LONDON’S LANGUAGE

My exploration of the Language of London is a work in progress. Here is a fragment thereof, to be followed by others…

When on his Box the nodding Coachman snores,
And dreams of fancy’d Fares; when Tavern Doors
The Chairmen idly croud; then ne’er refuse
To trust thy busie Steps in thinner shoes…

…But when the swinging Signs your Ears offend
With creaking Noise, then rainy Floods impend;
Soon shall the Kennels swell with rapid Streams,
And rush in muddy Torrents to the Thames.
The Bookseller, whose Shop’s an open Square,
Foresees the Tempest, and with early Care
Of Learning strips the Rails; the rowing Crew
To tempt a Fare, cloath all their Tilts in Blue:

– John Gay, Trivia, 1716

Linguists know that language, public or private, is never singular but always pluralistic, in their words a shifting and evolving pattern of dialects, ‘sociolects’ and ‘idiolects’. An enduring myth is that Brits, Londoners among them, are ‘monoglots’ and always have been, imprisoned in the one-dimensional reality of a single language. This may have been true of some of us in recent years, but the Londoner of the past was as likely as not to be bi-, if not multi-lingual. The common inhabitants of Roman Londinium, if they wished to better themselves, would have been fluent in Latin as well as in their own Ancient British dialects. Dark-Age traders plying the Thames from Lundenwic had to negotiate the many varieties of Anglo-saxon spoken in England as well as Viking Norse and the ancestors of Dutch and French. For centuries after the Norman Conquest those working in the courts of law had to be tri-lingual as the proceedings were conducted simultaneously in Latin, French and Old English.

At any time in its history the city has resounded to all sorts of Englishes: the picturesque slangs of costermongers, butchers and pickpockets, the arcane jargon of bankers and lawyers, the polished verbal posturing of salon wits and the literati.

In London there I was bent,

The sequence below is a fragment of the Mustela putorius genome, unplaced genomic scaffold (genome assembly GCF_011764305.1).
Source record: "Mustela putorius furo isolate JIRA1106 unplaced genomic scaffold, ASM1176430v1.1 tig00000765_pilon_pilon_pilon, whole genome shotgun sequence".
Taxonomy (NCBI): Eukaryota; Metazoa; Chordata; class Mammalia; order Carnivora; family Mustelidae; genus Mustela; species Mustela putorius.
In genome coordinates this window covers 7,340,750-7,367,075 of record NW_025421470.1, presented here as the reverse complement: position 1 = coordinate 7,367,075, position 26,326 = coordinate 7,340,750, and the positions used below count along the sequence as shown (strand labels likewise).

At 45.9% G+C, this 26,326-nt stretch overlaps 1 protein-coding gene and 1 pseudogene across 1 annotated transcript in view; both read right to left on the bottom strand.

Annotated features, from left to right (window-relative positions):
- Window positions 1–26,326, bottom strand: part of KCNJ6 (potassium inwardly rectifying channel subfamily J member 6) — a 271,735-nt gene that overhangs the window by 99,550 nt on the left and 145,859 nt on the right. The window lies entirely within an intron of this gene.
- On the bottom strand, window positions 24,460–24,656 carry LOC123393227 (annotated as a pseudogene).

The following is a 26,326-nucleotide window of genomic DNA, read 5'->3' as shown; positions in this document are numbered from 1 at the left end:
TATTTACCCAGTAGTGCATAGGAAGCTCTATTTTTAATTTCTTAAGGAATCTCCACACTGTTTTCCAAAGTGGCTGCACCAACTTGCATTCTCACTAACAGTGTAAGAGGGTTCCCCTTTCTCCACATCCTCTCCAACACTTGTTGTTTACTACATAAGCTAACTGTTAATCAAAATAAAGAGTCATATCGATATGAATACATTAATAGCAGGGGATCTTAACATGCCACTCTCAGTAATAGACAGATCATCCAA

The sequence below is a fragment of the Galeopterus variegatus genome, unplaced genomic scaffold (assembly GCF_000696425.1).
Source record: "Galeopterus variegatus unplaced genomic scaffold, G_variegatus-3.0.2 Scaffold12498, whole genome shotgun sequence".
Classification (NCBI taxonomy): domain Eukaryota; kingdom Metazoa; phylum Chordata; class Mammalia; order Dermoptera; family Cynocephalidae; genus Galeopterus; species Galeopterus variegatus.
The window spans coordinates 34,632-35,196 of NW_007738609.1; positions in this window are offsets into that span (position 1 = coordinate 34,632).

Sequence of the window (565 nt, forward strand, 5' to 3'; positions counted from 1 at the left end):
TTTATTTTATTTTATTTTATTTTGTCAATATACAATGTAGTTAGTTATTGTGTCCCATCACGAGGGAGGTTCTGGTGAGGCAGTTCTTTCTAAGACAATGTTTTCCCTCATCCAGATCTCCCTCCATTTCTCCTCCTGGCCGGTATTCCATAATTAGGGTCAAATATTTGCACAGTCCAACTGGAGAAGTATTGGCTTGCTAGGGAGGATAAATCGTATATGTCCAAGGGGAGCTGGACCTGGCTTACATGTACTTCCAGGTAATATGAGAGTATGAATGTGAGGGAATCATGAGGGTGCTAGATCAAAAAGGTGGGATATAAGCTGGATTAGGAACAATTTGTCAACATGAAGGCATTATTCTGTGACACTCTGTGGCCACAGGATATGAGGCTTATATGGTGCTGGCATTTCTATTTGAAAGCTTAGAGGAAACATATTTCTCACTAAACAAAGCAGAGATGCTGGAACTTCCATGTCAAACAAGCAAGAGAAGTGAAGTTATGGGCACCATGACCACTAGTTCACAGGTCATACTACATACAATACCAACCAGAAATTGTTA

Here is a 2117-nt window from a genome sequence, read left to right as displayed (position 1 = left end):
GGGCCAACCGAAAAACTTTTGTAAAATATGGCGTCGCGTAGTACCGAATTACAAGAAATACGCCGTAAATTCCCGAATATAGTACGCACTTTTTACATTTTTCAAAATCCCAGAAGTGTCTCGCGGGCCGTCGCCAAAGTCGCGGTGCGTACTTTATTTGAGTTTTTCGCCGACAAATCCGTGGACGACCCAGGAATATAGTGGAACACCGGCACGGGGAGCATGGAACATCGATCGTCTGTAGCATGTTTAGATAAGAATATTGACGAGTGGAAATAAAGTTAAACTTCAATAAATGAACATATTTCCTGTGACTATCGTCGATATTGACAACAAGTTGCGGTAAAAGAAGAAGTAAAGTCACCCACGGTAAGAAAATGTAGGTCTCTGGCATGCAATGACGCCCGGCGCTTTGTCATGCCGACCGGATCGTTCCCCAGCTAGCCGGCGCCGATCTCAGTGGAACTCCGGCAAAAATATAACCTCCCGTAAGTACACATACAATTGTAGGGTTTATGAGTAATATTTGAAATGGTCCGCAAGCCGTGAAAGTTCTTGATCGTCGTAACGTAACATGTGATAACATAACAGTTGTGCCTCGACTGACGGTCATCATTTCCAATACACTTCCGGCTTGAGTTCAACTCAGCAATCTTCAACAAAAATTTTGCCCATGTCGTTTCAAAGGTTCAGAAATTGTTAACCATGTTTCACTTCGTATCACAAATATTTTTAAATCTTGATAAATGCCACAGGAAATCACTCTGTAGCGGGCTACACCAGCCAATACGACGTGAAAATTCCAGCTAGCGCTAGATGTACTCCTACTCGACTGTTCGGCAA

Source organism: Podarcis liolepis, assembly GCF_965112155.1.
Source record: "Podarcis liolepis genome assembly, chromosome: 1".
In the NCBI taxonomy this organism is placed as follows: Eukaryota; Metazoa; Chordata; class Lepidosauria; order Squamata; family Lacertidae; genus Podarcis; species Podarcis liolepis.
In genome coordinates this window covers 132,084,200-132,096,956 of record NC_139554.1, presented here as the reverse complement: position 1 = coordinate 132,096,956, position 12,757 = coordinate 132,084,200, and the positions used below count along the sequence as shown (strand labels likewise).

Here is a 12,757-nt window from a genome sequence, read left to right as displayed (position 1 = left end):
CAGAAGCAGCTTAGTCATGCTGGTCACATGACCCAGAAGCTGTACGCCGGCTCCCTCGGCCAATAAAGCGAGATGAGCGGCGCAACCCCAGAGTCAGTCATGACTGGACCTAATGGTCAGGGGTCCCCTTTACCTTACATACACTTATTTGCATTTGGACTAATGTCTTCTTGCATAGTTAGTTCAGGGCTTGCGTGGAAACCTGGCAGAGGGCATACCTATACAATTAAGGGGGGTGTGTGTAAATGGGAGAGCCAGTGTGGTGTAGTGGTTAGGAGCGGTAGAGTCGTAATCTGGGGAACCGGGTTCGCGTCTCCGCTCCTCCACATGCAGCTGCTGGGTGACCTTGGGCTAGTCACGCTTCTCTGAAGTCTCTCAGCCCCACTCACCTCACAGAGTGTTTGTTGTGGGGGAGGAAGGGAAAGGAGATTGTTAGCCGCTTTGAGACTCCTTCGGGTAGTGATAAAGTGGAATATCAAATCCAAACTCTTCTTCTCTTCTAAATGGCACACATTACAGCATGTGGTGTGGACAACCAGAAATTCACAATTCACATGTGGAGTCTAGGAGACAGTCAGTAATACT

I saw my-selfe, where trouthe shuld be ateynte;
Fast to Westminstar-ward I went
To a man of lawe, to make my complaynt.
I sayd, “For Marys love, that holy seynt,
Have pity on the powre, that would procede.
I would gyve sylvar, but my purs is faynt.”
For lacke of money, I may not spede.

– An anonymous man of Kent, London Lickpenny, c 1440

Of course the languages of London are not only varieties of English. From the earliest times other tongues have resonated around its hills and streams: the lost Celtic languages of Iron Age Britain, Caesar’s Latin and his legionaries’ vernaculars from around the Empire, the French of mediaeval court and convent, immigrant dialects from Huguenot French and sailor’s Dutch to Yiddish, yielding to the multinational, polyphonic buzz of the modern metropolis.

“If I hole up for a bit I won’t stand a chance of earning myself no more. You’ll have to sausage me a goose’s.” “Sausage you a goose’s? What the hell are you talking about?” Len had turned round from the window and was staring at Snowey. “Cash me a cheque, dopey.”

– James Curtis, You’re in the Racket Too, 1937

It was in London’s Westminster that English finally became a language in its own right, symbolically used for the first time by Edward III in 1362 at the opening of parliament. It was in London above all that the unparalleled marvel of Modern English, with its plunderings of other European tongues and borrowings from across the Empire, first evolved in the time of Jonson, Marlowe and Shakespeare. And now, five hundred years on, a wholly new hybrid, drawing on sources as disparate as Jamaican, Urdu, Arabic and Gaelic is set, some experts claim, to displace the native Cockney and Estuary dialects of London, even eventually transform Standard English itself into something strange and novel.

Statistics from the latest Census show that 78 per cent of the capital’s 7.8 million residents speak English as their main language. But the remaining 22 per cent — equivalent to just over 1.7 million people — have one of more than 300 first languages. Of these nearly 320,000 declare, rather worryingly, that they cannot speak English well or at all. The most striking revelation, however, is the scale of linguistic diversity. Overall there are 53 community or heritage languages in the capital spoken by at least 0.1 per cent of residents. There are also another 54 which include variants of established languages such as Chinese or those, such as Caribbean Creole, Cornish or Gaelic, spoken by a small number of people. The most common other language is Polish, spoken by nearly two per cent of residents, followed by Bengali, Gujarati, French, Urdu and Arabic. The most diverse borough is Hillingdon, where 107 languages defined by the Census are spoken, followed by Newham with 104. Tony Thorne’s own researches reveal that these ‘other’ languages themselves are undergoing weird transformations as they come into contact with one another and with native ‘white’ London usages.

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